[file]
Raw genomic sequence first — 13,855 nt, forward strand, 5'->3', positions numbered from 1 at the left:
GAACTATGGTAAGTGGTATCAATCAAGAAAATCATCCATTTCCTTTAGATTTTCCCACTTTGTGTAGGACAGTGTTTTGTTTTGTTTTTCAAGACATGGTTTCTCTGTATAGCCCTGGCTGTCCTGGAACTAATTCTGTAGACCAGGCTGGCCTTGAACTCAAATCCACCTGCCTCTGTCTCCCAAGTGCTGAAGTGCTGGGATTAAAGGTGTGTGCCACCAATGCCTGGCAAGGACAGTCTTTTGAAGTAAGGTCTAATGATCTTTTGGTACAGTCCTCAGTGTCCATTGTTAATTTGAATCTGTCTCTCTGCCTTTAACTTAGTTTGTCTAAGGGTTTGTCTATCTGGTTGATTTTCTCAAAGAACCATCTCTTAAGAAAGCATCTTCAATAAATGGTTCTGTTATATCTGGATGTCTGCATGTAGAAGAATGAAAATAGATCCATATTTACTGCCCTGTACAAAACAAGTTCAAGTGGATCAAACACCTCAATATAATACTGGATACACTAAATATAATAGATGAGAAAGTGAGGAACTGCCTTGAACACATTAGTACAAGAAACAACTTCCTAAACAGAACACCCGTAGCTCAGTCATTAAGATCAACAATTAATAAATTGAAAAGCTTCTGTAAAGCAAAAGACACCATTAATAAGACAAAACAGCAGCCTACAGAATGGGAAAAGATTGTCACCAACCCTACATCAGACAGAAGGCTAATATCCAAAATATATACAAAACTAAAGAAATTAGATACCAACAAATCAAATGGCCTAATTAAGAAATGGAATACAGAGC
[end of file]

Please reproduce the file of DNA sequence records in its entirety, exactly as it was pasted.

Raw genomic sequence first — 13,855 nt, forward strand, 5'->3', positions numbered from 1 at the left:
GAACTATGGTAAGTGGTATCAATCAAGAAAATCATCCATTTCCTTTAGATTTTCCCACTTTGTGTAGGACAGTGTTTTGTTTTGTTTTTCAAGACATGGTTTCTCTGTATAGCCCTGGCTGTCCTGGAACTAATTCTGTAGACCAGGCTGGCCTTGAACTCAAATCCACCTGCCTCTGTCTCCCAAGTGCTGAAGTGCTGGGATTAAAGGTGTGTGCCACCAATGCCTGGCAAGGACAGTCTTTTGAAGTAAGGTCTAATGATCTTTTGGTACAGTCCTCAGTGTCCATTGTTAATTTGAATCTGTCTCTCTGCCTTTAACTTAGTTTGTCTAAGGGTTTGTCTATCTGGTTGATTTTCTCAAAGAACCATCTCTTAAGAAAGCATCTTCAATAAATGGTTCTGTTATATCTGGATGTCTGCATGTAGAAGAATGAAAATAGATCCATATTTACTGCCCTGTACAAAACAAGTTCAAGTGGATCAAACACCTCAATATAATACTGGATACACTAAATATAATAGATGAGAAAGTGAGGAACTGCCTTGAACACATTAGTACAAGAAACAACTTCCTAAACAGAACACCCGTAGCTCAGTCATTAAGATCAACAATTAATAAATTGAAAAGCTTCTGTAAAGCAAAAGACACCATTAATAAGACAAAACAGCAGCCTACAGAATGGGAAAAGATTGTCACCAACCCTACATCAGACAGAAGGCTAATATCCAAAATATATACAAAACTAAAGAAATTAGATACCAACAAATCAAATGGCCTAATTAAGAAATGGAATACAGAGC